• LordOfTheBoired - Monday, May 05, 2014 - link

    What's that you say? If someone has physical access to my computer, they can connect a device that uses Direct Memory Access to bypass my security? OH NO!
    Not because DMA is evil, of course, but because someone has stolen my computer and is launching a concentrated attack on it with dedicated tools.

    If an attacker has YOUR computer in THEIR possession, DMA being exploitable should PROBABLY not be your primary concern.
  • schizoide - Monday, May 05, 2014 - link

    You're wrong, actually. The DMA attack works even if you implement full disk encryption, which is intended to address physical security. So if you travel to China and leave your laptop in standby mode, they'll copy all your data. Reply
  • Wolfpup - Monday, May 05, 2014 - link

    Good point that's worth bringing up. At the same time though many notebooks have Firewire or an Expresscard slot that offers the same type of access. But still it's always worth thinking about things like this! Reply
  • Morawka - Sunday, May 04, 2014 - link

    just dont buy a ridiculously expensive case. Buy a PCIe Riser to Thunderbolt Cable, add in a cheap 400w power supply, and slap it in a cheap mini itx case. Plus you dont have to have a 780 Ti. A 760 should do nicely. Reply
  • Cygni - Sunday, May 04, 2014 - link

    Really hope this comes down in price a bit more. Pretty much turns a laptop with a solid CPU + Thunderbolt 2 connector (13in Retina?) into the ultimate computing situation. Use it on the couch or on the road, and its cool, portable, silent, comfortable. Get home, plug it into the base station and a big monitor, and its a powerful gaming machine too.

    Very cool.
  • Nexing - Monday, September 22, 2014 - link

    Cannot comprehend why worrying laptop Manufacturers have not grasped such rather novel usage for an perfectly attainable tech since a while, and tried to sell it already...
  • kmmatney - Friday, March 06, 2015 - link

    It seems easier just to buy a laptop with a secondary gpu already in it? Then you have it when you travel. The price difference is probably less that what you have to pay for this. I have an NVidia 650M in my work laptop, and it games reasonably well, and is with me in my hotel room when I travel. Reply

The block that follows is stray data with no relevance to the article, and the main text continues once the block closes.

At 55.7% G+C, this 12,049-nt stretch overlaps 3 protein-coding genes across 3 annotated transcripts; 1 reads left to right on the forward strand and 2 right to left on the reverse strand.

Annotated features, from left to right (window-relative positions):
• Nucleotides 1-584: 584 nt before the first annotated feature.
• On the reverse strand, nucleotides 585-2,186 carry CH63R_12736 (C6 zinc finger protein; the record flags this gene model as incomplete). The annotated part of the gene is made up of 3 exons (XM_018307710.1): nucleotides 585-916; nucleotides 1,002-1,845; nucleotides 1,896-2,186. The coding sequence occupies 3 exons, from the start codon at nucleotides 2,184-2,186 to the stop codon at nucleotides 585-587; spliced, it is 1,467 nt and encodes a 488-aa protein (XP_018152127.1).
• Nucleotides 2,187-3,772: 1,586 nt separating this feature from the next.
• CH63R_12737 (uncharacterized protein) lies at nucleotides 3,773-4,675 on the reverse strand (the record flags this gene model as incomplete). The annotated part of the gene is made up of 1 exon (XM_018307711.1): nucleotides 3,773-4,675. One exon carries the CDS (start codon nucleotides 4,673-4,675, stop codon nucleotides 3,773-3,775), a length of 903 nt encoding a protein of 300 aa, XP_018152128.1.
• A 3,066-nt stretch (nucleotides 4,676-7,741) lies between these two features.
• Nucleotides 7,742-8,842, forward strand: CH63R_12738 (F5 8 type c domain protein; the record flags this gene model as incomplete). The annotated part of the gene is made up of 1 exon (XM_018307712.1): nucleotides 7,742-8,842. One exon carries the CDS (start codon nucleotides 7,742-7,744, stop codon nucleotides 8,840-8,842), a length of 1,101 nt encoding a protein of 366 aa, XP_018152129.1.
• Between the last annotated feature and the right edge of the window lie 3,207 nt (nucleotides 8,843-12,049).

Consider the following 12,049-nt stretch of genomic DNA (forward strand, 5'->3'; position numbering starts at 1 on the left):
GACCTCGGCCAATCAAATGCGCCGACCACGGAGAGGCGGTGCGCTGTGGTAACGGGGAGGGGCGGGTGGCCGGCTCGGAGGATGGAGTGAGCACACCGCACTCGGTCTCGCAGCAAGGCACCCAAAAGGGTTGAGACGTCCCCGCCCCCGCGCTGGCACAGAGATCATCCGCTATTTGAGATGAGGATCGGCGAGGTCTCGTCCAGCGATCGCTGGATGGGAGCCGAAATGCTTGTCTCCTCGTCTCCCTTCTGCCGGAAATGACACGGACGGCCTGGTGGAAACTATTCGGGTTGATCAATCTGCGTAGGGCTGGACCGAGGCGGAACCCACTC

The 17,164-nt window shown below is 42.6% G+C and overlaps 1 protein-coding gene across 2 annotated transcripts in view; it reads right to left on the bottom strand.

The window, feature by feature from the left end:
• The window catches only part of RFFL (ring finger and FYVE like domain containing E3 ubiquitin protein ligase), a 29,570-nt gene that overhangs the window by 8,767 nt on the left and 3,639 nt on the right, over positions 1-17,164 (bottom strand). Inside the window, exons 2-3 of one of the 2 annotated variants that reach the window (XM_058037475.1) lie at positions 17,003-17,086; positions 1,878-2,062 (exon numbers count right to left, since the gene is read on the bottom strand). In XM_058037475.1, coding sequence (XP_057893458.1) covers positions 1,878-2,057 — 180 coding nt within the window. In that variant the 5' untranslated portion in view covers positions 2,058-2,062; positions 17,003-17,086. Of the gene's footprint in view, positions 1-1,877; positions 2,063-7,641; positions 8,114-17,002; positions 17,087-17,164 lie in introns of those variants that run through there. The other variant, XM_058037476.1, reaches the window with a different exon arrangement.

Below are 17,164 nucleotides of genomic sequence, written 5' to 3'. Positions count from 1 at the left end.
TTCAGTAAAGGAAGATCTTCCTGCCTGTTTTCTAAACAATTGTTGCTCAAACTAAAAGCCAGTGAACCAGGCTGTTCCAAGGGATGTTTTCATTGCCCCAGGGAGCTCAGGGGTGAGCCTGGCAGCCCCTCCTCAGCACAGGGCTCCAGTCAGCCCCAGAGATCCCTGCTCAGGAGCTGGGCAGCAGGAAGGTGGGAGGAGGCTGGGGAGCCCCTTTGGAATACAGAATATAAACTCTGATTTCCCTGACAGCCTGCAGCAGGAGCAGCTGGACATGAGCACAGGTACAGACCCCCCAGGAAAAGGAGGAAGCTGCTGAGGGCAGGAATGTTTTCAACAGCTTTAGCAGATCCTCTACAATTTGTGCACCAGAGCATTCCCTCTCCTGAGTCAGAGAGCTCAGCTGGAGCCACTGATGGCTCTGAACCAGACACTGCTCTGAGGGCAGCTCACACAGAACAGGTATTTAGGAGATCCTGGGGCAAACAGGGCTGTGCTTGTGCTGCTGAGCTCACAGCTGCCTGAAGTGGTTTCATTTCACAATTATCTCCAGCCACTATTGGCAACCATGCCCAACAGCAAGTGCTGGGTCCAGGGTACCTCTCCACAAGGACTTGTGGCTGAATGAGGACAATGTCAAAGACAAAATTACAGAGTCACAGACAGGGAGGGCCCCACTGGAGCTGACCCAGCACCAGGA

• Khenglish - Monday, May 05, 2014 - link

    Kristian you should take a look at the expresscard/mPCI-E results (the majority of results on TechInferno). The adapter (PE4L 2.1b) only costs $70, and Nvidia drivers switch to a compressed PCI-E mode when detecting an x1 link, roughly doubling performance up to thunderbolt levels despite half the bandwidth. Typically synthetics on an x1 2.0 link are slightly faster than thunderbolt, but games are usually slightly slower. Reply
  • Calista - Friday, May 09, 2014 - link

    It's still a quite limited bandwidth and so it will cripple most high-end cards. So we're left with an external solution that needs a high-end card to make sense (since integrated graphics is getting better by the day) while at the same time the better the external card the more starved on bandwidth it will be relatively speaking. Reply
  • Tegeril - Monday, May 12, 2014 - link

    There is a colossally large chasm between integrated graphics and high end cards right now. $150-200 cards run circles around integrated. Reply
  • dflippo - Monday, May 04, 2015 - link

    No, the most compelling reason for this over integrated graphics is: HEAT.

    Most normal laptops can't handle CPU + GPU heat for gaming. Offloading the graphics load to a dedicated card with it's own thermal ecosystem is perfect for laptop gaming. Maybe not in an airport or on an airplane, but at home, or in the hotel, it would be great.
  • Impulses - Monday, May 05, 2014 - link

    The logistics aren't the issue hereDIYe fact that we have to resort to DIY at all is... Intel should be all over this kinda thing, pushing for it to happen, not like they have a discrete GPU business to cannibalize. If anything this would sell a lot more Intel laptops if it was easier to setup and mainstream. Reply
  • SirKnobsworth - Monday, May 05, 2014 - link

    Some of the performance hit may come from the fact that the ThunderBolt PCIe lanes are usually connected to the chipset and not directly to the CPU the way most GPUs are. Not that this is going to change any time soon. Reply
  • repoman27 - Tuesday, May 06, 2014 - link

    Actually, just the opposite is true. The lion's share of PC's with Thunderbolt ports are Macs, and most Macs have the Thunderbolt controller connected to PCIe lanes coming from the CPU, not the PCH. I think iMacs with discrete graphics are the only examples of Apple using the PCH lanes instead.

    No matter how you slice it, 1.385 GB/s (the real world PCIe throughput limit of Thunderbolt 2) is less than ~13 GB/s (the maximum throughput of a typical PCIe x16 slot). However, PCIe traffic is often bursty, and like memory bandwidth, with decent caching, after a certain point you see seriously diminishing real world performance benefits from further increases in bandwidth alone. Latency is certainly a factor, though, and Thunderbolt is pretty brutal in that regard—around 1.5 µs per hop versus a few hundred ns for a typical PCIe switch. Obviously you would want a Thunderbolt connected GPU to be the first device in a chain, or else you could be facing as much as 9 µs of round-trip latency for the last device in a 6-device chain. If GPU drivers were in any way optimized for lower bandwidth / higher latency connections like Thunderbolt, I'm sure the performance gap could be narrowed even further though, despite having 1/10th the bandwidth and 5x the latency.